Tommy Prine is sad about something. But it’s not an indulgent, wallowing, “poor me” kind of sadness. What saddens him is just a fact of life, and he knows it has to be that way. He can’t change it, so all he can do is acknowledge it, live with it, accept it for what it is.
Oh, and one more thing: He can write a song.
The tune is “Ships in the Harbor,” and it became the 26-year-old Prine’s debut single when it was released in September, prelude to an album set for release early in the new year.
Part of the song’s brilliance is its simple, sorrowful take on the basic human experience of departure.
Prine distills the sweet sorrow inherent in every departure with a winsome tone in his voice and guitar, totally devoid of artifice.
All our lives, we wash in and out of others’ lives like the tide, sometimes in with them for just minutes or hours before washing back out to sea for days, months, years, maybe forever.
It was the “forever” version of departure that inspired Prine to compose this lamentation on grief and acceptance as the son of folk writing legend John Prine, whose death early in the Covid pandemic served as a kind of marker signifying the devastation it would cause.
Tommy, his youngest of three sons, has transmuted that devastation into a soulful reflection on the inevitability of loss and an implicit call to treasure the time we have, and the people who help make that time worthy of our full, loving engagement.
Prine’s central metaphor is in the song’s title, the ships in the harbor whose destiny is to repeatedly head out to sea. He then notes other simple elements and pleasures of life—the sun on his skin, a bluebird on the fence, time with a friend—to note their transitoriness, all these experiences, every experience, with their end wrapped always into their beginning.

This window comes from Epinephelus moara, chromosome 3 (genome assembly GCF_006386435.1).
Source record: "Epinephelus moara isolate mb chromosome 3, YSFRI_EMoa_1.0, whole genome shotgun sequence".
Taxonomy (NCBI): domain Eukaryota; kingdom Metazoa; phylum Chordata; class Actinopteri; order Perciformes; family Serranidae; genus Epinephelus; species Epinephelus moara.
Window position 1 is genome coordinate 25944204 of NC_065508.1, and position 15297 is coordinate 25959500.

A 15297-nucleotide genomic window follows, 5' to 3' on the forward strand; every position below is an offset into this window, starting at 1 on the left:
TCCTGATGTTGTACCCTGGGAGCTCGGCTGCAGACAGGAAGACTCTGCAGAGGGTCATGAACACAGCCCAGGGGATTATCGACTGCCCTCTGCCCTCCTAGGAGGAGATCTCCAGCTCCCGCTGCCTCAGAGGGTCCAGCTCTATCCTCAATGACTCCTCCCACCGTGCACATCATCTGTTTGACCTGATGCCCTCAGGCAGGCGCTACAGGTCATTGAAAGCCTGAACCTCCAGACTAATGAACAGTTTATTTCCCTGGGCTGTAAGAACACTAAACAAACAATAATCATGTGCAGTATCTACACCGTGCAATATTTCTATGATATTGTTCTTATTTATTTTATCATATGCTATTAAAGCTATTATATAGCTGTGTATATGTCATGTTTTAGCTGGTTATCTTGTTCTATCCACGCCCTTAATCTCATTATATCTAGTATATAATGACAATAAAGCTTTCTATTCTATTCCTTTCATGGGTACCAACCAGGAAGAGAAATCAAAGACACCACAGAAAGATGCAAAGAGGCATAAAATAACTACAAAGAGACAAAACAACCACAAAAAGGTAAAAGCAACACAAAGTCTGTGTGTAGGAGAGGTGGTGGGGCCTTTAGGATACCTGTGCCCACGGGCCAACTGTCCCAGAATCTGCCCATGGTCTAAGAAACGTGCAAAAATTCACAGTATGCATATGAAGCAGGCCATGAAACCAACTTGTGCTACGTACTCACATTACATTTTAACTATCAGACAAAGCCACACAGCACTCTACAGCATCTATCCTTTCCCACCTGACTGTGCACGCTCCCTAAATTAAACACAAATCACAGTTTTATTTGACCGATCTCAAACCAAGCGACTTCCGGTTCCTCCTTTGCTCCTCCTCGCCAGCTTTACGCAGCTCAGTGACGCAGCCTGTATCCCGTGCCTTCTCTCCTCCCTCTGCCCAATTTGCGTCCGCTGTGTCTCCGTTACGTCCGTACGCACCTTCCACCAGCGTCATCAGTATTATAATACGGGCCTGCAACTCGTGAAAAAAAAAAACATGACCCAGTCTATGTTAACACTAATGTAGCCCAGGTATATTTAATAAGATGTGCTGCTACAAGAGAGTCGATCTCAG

But the song’s power as a mood changer comes only partly from its poetry. The other part is in the performance.
Prine distills the sweet sorrow inherent in every departure with a winsome tone in his voice and guitar, totally devoid of artifice. Simple words, simply expressed, with simple accompaniment, just a man and his guitar (all he’s missing is a dog at his feet), noting plaintively to the heavens that all things come to an end—“as they should.”
Let’s listen to that performance now, complete with lyrics, before returning for some concluding notes.
As befits both his age and chosen profession, Prine “tends to get lost in the stars,” no artist worth a good guitar lick who wouldn’t claim the same. We hear him being much too hard on himself in the next line, though, claiming, “I waste еvery night wondering where we all are,” when that “wondering” is the very stuff of his struggle to reconcile the joy and sadness that are the twin pillars of this song.